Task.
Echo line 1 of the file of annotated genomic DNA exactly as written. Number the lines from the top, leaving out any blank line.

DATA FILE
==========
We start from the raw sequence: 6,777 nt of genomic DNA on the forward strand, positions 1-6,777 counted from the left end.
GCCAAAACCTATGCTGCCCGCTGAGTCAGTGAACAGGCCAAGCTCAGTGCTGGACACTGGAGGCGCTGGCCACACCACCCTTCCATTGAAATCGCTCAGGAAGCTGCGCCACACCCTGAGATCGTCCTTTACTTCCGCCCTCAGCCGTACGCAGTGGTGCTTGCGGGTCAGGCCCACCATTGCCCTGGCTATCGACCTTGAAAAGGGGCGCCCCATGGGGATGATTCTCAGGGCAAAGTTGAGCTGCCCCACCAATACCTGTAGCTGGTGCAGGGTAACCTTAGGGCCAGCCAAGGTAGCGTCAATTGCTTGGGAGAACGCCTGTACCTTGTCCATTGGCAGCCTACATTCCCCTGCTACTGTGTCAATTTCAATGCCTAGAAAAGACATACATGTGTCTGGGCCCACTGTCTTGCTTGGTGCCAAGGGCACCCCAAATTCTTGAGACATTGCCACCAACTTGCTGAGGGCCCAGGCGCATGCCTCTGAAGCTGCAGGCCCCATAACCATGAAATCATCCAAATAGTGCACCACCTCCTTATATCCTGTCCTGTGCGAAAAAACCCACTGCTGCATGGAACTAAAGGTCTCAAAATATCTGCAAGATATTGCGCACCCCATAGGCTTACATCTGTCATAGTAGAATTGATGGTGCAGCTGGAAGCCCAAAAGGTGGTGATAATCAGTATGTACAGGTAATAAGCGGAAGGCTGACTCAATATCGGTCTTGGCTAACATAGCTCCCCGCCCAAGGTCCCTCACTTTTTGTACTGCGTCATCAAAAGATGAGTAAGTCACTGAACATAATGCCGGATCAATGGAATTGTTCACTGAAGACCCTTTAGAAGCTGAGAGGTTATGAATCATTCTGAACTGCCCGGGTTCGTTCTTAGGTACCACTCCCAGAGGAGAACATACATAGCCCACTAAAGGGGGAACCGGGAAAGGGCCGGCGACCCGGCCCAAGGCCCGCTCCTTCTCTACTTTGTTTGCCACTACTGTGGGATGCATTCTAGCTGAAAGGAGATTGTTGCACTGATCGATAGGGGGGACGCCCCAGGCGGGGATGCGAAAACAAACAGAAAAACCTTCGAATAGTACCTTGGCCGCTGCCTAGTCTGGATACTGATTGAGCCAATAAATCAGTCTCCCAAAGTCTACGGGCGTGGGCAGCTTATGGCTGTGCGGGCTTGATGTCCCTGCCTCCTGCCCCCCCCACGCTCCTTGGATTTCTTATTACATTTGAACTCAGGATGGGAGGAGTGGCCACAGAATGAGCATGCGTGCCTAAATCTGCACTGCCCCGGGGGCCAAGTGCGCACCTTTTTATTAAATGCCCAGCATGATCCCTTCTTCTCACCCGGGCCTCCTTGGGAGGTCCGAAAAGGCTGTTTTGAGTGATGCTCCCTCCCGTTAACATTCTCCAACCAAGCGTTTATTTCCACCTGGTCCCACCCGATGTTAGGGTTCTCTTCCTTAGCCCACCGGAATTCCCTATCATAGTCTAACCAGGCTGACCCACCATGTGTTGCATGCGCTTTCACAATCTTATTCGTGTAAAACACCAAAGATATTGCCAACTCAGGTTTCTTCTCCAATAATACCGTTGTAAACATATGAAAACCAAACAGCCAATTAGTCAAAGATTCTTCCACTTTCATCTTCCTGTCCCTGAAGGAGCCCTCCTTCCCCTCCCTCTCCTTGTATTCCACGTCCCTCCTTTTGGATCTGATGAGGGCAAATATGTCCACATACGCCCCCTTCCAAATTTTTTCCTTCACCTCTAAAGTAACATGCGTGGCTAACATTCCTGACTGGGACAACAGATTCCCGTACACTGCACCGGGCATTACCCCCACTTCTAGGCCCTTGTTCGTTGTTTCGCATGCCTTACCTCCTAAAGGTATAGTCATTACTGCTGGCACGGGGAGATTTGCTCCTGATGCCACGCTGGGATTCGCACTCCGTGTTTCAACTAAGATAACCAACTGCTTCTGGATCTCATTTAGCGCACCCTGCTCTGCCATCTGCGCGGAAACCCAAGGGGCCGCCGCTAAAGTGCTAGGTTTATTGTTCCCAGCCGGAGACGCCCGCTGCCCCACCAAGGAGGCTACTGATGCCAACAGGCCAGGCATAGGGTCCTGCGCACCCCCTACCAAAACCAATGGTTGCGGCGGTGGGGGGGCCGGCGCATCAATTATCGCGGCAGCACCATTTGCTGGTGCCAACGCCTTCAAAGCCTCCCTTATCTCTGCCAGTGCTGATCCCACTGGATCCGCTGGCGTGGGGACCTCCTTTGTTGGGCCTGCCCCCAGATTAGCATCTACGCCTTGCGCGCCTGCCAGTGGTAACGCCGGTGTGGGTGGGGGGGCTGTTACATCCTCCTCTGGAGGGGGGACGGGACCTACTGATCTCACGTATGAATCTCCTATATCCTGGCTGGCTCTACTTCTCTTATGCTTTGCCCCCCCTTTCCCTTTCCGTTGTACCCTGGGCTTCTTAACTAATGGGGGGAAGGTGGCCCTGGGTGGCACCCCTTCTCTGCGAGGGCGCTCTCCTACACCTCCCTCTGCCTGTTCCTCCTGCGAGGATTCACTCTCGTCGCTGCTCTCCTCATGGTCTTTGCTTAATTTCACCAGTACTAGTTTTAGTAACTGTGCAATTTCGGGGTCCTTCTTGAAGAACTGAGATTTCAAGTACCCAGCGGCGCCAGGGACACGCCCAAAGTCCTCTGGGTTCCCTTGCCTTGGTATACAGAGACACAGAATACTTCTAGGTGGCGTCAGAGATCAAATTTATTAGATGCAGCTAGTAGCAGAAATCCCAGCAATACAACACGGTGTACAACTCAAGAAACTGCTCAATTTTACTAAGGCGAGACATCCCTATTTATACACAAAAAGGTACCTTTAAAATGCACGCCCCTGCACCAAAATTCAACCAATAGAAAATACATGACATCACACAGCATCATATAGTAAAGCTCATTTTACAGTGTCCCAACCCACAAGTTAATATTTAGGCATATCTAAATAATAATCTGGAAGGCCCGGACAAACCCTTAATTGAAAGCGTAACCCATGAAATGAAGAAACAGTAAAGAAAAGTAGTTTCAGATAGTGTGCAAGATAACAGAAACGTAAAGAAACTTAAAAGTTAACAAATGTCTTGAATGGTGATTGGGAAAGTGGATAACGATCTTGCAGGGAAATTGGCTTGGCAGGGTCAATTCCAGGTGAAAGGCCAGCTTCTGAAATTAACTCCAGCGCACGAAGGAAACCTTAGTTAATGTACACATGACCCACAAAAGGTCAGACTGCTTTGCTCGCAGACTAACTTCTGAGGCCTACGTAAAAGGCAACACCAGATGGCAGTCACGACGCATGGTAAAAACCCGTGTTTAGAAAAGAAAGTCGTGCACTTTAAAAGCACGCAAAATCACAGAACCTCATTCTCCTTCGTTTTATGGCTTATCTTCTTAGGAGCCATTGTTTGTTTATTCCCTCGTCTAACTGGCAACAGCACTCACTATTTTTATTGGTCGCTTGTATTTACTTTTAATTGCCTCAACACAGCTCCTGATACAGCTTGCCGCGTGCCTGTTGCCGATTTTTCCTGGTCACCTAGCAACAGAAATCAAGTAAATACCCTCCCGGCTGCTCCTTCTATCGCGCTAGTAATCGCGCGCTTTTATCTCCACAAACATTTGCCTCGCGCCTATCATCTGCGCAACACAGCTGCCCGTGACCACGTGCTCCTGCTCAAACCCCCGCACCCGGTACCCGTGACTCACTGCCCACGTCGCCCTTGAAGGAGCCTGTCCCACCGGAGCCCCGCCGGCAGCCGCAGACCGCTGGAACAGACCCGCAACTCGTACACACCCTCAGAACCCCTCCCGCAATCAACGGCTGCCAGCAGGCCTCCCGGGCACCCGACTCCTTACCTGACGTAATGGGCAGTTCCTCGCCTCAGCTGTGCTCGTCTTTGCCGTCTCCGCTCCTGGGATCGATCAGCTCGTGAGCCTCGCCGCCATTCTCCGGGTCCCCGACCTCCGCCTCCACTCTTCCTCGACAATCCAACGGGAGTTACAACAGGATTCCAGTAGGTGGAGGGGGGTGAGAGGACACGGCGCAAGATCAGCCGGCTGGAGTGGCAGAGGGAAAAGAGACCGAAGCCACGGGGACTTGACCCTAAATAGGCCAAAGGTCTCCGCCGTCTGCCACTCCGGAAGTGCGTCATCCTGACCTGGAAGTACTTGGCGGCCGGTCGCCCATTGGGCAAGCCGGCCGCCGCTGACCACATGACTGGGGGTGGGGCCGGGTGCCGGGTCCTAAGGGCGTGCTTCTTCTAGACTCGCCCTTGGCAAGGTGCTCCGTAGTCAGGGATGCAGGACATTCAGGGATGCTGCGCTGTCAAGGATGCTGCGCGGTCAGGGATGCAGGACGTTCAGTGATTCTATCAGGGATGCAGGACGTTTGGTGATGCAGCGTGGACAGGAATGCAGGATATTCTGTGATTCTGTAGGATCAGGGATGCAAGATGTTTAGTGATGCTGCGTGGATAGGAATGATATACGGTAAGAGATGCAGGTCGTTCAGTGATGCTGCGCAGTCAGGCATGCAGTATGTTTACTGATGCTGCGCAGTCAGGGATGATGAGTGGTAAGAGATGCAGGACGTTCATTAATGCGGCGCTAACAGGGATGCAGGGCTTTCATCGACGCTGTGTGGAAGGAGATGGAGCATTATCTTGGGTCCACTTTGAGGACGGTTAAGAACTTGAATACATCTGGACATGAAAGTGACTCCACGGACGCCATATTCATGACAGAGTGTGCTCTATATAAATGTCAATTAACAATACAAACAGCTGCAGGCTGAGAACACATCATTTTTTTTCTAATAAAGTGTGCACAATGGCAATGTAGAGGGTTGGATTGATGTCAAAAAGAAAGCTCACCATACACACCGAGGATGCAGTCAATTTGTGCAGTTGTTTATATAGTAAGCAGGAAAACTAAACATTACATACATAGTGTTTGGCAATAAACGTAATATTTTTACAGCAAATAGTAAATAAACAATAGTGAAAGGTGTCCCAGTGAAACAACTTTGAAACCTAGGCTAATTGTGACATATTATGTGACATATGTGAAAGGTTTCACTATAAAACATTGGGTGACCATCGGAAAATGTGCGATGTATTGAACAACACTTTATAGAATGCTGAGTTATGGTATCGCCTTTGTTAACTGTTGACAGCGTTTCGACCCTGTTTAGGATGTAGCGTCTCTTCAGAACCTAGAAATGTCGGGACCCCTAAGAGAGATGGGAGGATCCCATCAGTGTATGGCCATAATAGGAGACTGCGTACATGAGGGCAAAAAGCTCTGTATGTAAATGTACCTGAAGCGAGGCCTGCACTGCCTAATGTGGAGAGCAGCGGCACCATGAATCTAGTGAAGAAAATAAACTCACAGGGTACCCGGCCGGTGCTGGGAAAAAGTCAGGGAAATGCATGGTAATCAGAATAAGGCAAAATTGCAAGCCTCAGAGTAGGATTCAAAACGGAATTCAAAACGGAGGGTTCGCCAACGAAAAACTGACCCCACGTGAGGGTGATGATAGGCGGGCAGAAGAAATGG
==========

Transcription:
We start from the raw sequence: 6,777 nt of genomic DNA on the forward strand, positions 1-6,777 counted from the left end.